Friday News: Solidarity


ASHEVILLE NURSES VOTE TO UNIONIZE AT MISSION HOSPITAL: Nurses at a hospital in Asheville, North Carolina, have voted to unionize and gain the power to bargain over their benefits and working conditions. The Citizen-Times reported a ballot count on Thursday morning showed that there were roughly twice as many “yes” votes by Mission Hospital nurses than there were votes against forming a union. The vote concluded a year-long effort by nurses and union representatives to organize. It also comes less than two years after HCA Healthcare bought the hospital as part of a $1.5 billion sale. The 1,600 registered nurses who work at Mission Hospital and the St. Joseph campus will be represented by National Nurses United, the nation’s largest nurses’ union. The hospital had opposed the union effort. It said a union would ultimately hurt the hospital’s quality of care and could cause its labor costs to “increase materially.”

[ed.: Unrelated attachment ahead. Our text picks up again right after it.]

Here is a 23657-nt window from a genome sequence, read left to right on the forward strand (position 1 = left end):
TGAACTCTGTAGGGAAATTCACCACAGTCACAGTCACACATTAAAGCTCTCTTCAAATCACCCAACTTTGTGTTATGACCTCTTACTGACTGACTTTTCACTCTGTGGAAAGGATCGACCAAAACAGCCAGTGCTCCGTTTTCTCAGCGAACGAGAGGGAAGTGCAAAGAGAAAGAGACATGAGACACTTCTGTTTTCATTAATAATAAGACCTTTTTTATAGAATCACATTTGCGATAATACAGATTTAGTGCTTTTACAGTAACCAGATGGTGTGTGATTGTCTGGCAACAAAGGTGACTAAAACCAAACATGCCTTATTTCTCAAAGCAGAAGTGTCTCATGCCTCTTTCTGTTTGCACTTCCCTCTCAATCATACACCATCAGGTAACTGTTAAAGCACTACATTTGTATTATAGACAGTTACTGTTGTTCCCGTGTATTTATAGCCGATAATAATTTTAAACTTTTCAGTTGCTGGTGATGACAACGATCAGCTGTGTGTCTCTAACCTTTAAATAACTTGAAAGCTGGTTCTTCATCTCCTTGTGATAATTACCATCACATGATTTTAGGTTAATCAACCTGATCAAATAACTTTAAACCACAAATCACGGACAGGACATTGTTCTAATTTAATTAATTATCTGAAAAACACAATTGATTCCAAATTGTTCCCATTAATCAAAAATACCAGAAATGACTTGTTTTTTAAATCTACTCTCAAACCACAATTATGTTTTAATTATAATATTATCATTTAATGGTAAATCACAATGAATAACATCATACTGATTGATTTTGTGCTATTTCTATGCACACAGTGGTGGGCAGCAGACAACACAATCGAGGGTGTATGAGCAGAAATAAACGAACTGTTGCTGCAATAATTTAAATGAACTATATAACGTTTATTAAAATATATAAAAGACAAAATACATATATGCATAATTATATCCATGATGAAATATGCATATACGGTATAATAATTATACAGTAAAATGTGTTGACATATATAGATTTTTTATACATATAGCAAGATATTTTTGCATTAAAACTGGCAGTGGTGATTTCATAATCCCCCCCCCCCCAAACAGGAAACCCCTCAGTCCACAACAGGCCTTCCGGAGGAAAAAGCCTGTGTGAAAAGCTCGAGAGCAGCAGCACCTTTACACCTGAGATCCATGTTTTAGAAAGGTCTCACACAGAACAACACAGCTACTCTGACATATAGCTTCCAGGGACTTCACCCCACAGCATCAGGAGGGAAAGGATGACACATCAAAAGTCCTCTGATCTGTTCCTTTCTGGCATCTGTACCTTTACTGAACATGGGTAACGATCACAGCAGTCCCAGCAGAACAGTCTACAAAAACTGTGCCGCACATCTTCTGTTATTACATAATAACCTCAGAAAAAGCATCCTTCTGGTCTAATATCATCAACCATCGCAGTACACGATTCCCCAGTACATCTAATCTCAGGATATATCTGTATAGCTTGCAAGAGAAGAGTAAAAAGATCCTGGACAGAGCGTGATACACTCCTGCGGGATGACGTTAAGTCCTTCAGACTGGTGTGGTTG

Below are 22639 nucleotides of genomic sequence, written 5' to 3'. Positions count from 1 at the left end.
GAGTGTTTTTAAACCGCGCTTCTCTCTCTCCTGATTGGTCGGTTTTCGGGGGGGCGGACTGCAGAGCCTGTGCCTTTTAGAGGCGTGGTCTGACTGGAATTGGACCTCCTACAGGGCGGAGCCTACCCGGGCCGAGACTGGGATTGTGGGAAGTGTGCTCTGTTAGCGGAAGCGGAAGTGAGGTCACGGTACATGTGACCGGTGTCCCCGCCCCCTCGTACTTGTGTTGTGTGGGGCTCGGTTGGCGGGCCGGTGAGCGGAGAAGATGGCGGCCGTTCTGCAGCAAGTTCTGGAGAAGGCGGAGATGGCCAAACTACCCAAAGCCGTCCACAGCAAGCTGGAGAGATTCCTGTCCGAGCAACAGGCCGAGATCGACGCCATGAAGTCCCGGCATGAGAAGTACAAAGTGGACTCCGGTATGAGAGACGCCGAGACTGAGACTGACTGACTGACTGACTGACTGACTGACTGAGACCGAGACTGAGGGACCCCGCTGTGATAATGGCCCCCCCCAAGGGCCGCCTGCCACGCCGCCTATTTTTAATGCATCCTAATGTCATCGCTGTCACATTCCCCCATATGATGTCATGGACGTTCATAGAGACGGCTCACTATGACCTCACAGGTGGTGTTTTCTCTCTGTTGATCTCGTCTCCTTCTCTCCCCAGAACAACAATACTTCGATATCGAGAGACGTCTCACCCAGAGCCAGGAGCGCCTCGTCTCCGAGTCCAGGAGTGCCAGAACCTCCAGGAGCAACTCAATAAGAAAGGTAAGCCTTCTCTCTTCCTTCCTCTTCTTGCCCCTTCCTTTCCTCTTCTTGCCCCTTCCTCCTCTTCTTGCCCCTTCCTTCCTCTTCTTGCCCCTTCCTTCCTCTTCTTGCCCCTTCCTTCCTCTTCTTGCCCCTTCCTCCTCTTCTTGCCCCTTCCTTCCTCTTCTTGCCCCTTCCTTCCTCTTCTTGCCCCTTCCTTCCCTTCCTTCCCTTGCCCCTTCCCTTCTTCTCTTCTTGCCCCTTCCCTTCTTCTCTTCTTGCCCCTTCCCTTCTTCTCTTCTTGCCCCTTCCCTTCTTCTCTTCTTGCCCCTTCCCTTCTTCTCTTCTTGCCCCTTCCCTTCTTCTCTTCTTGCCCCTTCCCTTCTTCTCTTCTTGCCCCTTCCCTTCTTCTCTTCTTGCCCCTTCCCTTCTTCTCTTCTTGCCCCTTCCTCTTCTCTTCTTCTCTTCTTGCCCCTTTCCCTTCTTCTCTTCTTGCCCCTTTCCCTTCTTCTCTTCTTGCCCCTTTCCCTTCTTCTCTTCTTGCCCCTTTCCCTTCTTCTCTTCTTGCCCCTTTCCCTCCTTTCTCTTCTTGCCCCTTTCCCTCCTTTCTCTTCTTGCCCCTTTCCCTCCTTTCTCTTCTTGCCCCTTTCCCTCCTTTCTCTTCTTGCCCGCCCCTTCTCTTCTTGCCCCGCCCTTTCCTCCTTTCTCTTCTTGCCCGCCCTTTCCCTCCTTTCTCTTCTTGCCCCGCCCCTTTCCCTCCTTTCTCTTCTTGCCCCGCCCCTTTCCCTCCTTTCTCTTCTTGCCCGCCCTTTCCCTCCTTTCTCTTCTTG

GOVERNOR SAYS DISTRICTS CAN ALLOW ELEMENTARY SCHOOLS TO RESUME IN-PERSON CLASSES OCT. 5TH: Gov. Roy Cooper announced Thursday a plan that would allow North Carolina elementary school students to begin returning to full-time, daily in-person classes in October. Schools closed in mid-March and switched to remote learning in an effort to slow the spread of COVID-19, the virus caused by the coronavirus. Cooper’s announcement means school districts and charter schools will now have to decide whether it’s safe to bring their youngest students back on campus or continue with online learning. Cooper announced Thursday that Oct. 5 is the first day that public elementary schools could begin operating under Plan A. This option has less stringent social-distancing requirements than those now in place. Cooper said he doesn’t expect the change to be immediate because school districts will need to do some planning first to decide whether it’s safe to switch to Plan A.